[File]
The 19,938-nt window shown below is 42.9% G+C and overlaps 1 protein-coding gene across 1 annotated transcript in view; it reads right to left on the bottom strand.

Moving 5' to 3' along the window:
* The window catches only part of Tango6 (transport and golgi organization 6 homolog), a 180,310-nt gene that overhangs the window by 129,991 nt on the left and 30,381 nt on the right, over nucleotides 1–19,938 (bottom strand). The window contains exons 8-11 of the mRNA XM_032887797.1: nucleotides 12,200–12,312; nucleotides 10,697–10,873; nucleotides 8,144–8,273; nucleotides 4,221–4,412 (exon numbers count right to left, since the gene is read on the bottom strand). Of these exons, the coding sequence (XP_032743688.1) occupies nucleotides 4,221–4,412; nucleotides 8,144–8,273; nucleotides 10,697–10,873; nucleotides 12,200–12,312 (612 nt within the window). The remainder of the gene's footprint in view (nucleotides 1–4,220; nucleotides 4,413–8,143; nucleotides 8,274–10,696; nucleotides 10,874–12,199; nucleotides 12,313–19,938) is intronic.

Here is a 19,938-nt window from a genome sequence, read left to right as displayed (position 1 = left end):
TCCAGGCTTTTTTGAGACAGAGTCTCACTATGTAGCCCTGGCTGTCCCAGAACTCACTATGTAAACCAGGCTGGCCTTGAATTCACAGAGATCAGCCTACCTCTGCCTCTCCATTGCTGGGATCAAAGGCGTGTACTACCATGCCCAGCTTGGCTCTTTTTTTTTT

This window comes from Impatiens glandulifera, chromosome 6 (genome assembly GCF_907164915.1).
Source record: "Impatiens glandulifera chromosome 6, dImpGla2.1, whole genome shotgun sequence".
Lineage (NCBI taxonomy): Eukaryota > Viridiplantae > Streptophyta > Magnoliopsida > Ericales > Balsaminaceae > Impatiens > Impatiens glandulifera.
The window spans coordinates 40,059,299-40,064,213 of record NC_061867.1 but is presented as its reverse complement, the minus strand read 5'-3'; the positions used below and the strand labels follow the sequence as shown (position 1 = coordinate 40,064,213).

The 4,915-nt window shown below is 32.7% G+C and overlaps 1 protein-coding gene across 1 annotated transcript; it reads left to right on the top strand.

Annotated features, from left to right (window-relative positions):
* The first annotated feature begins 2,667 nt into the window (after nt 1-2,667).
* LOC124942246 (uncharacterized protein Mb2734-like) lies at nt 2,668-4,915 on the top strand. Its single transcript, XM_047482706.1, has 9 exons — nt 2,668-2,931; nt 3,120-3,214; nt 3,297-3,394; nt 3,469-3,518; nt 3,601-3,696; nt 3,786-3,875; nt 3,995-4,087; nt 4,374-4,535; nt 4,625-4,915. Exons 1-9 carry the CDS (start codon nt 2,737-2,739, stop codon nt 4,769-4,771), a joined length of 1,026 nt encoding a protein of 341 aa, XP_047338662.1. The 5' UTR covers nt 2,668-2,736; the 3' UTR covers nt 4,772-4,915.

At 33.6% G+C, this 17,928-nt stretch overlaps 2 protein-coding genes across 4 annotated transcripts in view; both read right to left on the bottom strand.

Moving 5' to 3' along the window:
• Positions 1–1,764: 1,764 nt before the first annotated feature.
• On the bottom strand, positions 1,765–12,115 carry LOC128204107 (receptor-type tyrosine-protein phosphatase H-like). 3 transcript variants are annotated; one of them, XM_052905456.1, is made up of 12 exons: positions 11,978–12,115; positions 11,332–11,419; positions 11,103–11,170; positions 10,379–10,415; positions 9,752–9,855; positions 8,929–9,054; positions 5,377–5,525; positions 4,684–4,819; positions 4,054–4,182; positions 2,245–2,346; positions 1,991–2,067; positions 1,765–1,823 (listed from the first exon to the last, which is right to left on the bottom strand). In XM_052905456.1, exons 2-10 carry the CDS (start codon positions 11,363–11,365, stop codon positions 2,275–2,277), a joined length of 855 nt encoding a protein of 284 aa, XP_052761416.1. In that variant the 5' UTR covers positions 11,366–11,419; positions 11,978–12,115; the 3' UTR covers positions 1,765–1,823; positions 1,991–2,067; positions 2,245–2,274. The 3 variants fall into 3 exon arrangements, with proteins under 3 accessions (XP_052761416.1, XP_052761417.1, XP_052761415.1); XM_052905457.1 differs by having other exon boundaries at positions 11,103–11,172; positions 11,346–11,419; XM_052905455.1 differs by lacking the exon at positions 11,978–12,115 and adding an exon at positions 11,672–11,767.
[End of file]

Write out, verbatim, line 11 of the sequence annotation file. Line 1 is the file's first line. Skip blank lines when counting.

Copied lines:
Annotated features, from left to right (window-relative positions):